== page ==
Gout And Heart Attacks: Is There A Link?
A 2006 study of almost 13,000 men has shown that gout indeed is a risk for heart attacks. While not a huge risk factor, there is a link between gout and heart attacks that cannot go unnoticed. Eswar Krishnan, MD, MPH, of the University of Pittsburg School of Medicine reported that in a study of 12, 866 men, gout seems to be the third largest risk factor for heart disease, following smoking and family history. Having gout adds 26% to a man's likelihood of having a heart attack.
Heart Attacks and Gout
It should be noted that common risk factors for gout and heart attacks are similar. A man who is obese, has high blood pressure, diabetes or an excessive use of alcohol is more likely to develop gout and heart attacks separately. By reducing these risk factors, a man can reduce the risk of developing gout and heart attacks at the same time.
What is Gout?
Gout is caused by an excessive amount of uric acid in the blood stream, also called hyperuricemia. Uric acid is a naturally occurring component of the human body, however an excess of uric acid can in some people lead to a build up of crystals. These crystals usually form around and in a joint, causing painful swelling and inflammation. Gout attacks usually last from a few hours to a few days, or even a few weeks; after the attack, the pain seems to just disappear, although the area may be sore. Some people never experience another attack, others must take medication to reduce levels of uric acid in their blood.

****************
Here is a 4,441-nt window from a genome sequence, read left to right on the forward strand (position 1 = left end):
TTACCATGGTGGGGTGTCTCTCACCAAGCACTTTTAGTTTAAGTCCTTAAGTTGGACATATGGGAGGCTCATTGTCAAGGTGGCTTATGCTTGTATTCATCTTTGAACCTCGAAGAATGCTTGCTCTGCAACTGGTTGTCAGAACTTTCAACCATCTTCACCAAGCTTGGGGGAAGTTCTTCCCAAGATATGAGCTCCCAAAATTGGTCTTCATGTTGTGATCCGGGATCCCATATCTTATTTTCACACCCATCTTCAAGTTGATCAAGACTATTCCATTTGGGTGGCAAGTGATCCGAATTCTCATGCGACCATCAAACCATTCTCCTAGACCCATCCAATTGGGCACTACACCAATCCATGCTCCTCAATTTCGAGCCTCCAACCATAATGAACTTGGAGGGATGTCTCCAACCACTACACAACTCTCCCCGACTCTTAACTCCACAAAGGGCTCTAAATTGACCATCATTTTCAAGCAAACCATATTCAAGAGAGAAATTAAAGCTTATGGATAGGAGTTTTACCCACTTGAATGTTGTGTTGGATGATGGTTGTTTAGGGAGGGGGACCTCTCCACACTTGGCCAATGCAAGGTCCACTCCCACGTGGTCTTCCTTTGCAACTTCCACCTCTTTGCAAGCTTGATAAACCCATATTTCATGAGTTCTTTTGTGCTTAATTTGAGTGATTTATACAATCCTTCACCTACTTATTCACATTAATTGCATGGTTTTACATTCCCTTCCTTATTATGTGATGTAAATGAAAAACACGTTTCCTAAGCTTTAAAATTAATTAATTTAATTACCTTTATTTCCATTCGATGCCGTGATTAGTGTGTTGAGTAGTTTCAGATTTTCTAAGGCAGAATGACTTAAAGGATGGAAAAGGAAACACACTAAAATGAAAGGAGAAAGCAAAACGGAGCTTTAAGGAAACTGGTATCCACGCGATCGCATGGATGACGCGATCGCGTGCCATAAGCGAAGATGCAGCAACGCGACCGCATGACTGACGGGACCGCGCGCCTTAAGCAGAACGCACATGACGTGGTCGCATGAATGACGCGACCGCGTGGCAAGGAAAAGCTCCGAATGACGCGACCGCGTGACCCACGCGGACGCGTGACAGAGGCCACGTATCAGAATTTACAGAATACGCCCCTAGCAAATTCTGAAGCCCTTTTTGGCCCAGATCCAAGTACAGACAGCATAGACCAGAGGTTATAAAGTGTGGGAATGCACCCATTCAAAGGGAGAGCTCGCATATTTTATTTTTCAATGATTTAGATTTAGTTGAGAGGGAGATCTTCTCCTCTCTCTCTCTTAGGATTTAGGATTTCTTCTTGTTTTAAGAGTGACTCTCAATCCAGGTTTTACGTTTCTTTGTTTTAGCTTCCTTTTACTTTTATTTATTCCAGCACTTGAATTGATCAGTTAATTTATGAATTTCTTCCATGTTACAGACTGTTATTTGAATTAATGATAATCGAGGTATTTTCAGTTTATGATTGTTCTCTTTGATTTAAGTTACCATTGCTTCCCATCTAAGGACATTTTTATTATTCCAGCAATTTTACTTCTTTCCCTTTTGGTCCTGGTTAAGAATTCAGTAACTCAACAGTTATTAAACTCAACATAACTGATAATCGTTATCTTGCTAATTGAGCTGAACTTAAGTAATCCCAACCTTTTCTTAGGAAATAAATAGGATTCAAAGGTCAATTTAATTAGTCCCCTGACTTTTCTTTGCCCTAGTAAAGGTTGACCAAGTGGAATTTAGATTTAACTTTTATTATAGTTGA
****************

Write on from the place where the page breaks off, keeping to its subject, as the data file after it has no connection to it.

Gout Risk Factors
Common risk factors of gout include being male, obesity, family history, alcohol consumption, joint injury, diabetes and heart disease. Certain medications can increase risk factors for gout such as diuretics, immune system suppressants or aspirin. A diet rich in high-fat dairy, or high purine foods like red meat and seafood also increases the risk of gout.
Can I Lower My Risk for Gout and Heart Attacks?
Yes. There are many ways to reduce your risk of gout and heart attacks. Simply be getting plenty of exercise, eating a balanced diet and removing alcohol and tobacco use from your life will dramatically lower your risk. Lowering cholesterol and alleviating stress should help as well, as both can trigger and add to the risk of gout and heart attacks.